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calculation example (ABAP, Open SQL, CDS)

Dear community, Jelena Perfiljeva recently reminded me by one of her comments how useful examples are. At least I feel that I can learn well from examples, too. In the beginning, very simple and basic examples are ideal to understand the possibilities or the underlying idea.

Since I am currently exploring ABAP Core Data Services (ABAP CDS) and the possibilities of Open SQL, I built a small example.

It’s about the addition of value pairs that come from a database table. The example is intended to show the different ways in which this addition can be done. I didn’t worry about the performance and I don’t think one of the solutions is better or worse. For me, that would depend on the overall context. However, due to the simplicity of the example, this context doesn’t exist here.

What do you think? Please comment.

This is my database table ZCALC in transaction SE12.

If you look the same database table via ABAP Development Tools for Eclipse (ADT), you will get this view. Please note that I created the database table via ADT.

@EndUserText.label : 'calculation example'
@AbapCatalog.enhancementCategory : #NOT_EXTENSIBLE
@AbapCatalog.tableCategory : #TRANSPARENT
@AbapCatalog.deliveryClass : #A
@AbapCatalog.dataMaintenance : #ALLOWED
define table zcalc {
  key client  : abap.clnt not null;
  key example : numc2 not null;
  summand_1   : int4;
  summand_2   : int4;
}

I’ve made some example entries.

Here’s my ABAP CDS design per Data Definition Language (DDL).

@AbapCatalog.sqlViewName: 'ZCDSCALCEXAMPLE'
@AbapCatalog.compiler.compareFilter: true
@AbapCatalog.preserveKey: true
@AccessControl.authorizationCheck: #NOT_REQUIRED
@EndUserText.label: 'calculation example'
define view ZCDSCALC
  as select from zcalc
{
  key example,
      summand_1,
      summand_2,
      summand_1 + summand_2 as addition_result
}

Finally, the source code. I show the same idea in three ways: via ABAP, Open SQL and CDS.

REPORT zcalculation_example.

START-OF-SELECTION.
  " ABAP based
  TYPES: BEGIN OF calculation,
           example         TYPE numc2,
           summand_1       TYPE int4,
           summand_2       TYPE int4,
           addition_result TYPE int4,
         END OF calculation.

  TYPES calculations TYPE TABLE OF calculation WITH KEY example.

  DATA abap_based_result TYPE calculations.

  SELECT * FROM zcalc
           INTO CORRESPONDING FIELDS OF TABLE abap_based_result.

  LOOP AT abap_based_result ASSIGNING FIELD-SYMBOL(<row>).
    <row>-addition_result = <row>-summand_1 + <row>-summand_2.
  ENDLOOP.

  " Open SQL based
  SELECT example,
         summand_1,
         summand_2,
         summand_1 + summand_2 AS addition_result
         FROM zcalc
         INTO TABLE @DATA(open_sql_based_result).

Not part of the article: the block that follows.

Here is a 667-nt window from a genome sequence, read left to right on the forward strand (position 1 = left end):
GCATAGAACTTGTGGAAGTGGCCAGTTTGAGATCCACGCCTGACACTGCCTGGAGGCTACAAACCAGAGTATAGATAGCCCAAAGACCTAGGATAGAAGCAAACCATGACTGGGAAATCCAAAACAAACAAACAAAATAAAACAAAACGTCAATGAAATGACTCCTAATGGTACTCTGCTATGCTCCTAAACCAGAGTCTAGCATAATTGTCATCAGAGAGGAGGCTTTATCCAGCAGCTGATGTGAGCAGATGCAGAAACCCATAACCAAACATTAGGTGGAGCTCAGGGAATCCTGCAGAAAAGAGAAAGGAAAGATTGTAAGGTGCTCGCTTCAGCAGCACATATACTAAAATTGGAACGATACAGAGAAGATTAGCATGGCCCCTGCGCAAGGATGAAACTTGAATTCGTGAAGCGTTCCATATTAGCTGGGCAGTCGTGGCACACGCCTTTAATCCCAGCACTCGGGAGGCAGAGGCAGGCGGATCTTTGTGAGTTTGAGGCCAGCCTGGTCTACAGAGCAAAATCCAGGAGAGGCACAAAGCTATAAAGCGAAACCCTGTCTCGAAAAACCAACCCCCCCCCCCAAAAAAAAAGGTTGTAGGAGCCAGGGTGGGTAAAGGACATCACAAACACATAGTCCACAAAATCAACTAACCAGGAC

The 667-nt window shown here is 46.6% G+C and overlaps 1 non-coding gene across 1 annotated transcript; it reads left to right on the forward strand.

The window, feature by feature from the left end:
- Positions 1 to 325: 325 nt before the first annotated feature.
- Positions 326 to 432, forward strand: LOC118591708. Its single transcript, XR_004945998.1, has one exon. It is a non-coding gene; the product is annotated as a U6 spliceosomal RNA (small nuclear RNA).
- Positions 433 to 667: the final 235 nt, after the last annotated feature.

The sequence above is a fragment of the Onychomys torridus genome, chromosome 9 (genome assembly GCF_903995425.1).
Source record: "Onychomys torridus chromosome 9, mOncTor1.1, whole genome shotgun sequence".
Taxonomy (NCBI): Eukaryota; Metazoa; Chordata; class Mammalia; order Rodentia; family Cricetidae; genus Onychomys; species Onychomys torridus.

" CDS based
  SELECT * FROM zcdscalc
           INTO TABLE @DATA(cds_based_result).

  IF abap_based_result = open_sql_based_result AND 
     open_sql_based_result = cds_based_result.
    cl_demo_output=>display( abap_based_result ).
  ENDIF.

All three ways (ABAP, Open SQL and CDS) deliver the same result.

I would like to have Calculon check the result. Unfortunately, he is no longer available ๐Ÿ˜‰ However, the calculations seem to be correct.

Here are some ressources I used:

Special thought provoking note for Ged Hurst: “What if you were developing with ABAP for the first time and someone told you that there are three different solutions for the same requirement in three different technologies?” ๐Ÿ™‚

 

Best regards, thanks for reading and have a great time

Michael

 

P.S.: Please support the virtual wishing well.

P.S.S.: Not tired of reading blogs? Check this blog by Enno Wulff. I really recommend it.

15 Comments
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  • Well Michael, I was happily working through this CDS learning, and quite enjoying it, when I came across my name check near the end… LOL. I’ll really have to think about this and reply later ๐Ÿ˜‰

    Many thanks for this simple example! I really enjoy Enno’s blogs too. You are both doing a great service to the ABAP community.

  • Thanks for sharing, Michael!

    I didnโ€™t worry about the performance and I donโ€™t think one of the solutions is better or worse

    This reminds me of a Seinfeld episode: “he yada-yadaed over the best part!” ๐Ÿ™‚ I agree with you that it’s about the context. But I think at least some general observations, like pros and cons would be helpful.

    • I have to remember that. From now on I only work with three PowerPoint slides: motivation … yada yada … solution ๐Ÿ™‚

      I can’t think of any general observations straight away. The comment of Patrick Van Nierop is really good. I may fill my database table with a few thousand test data and measure the runtime of the individual instructions. You can probably guess the result.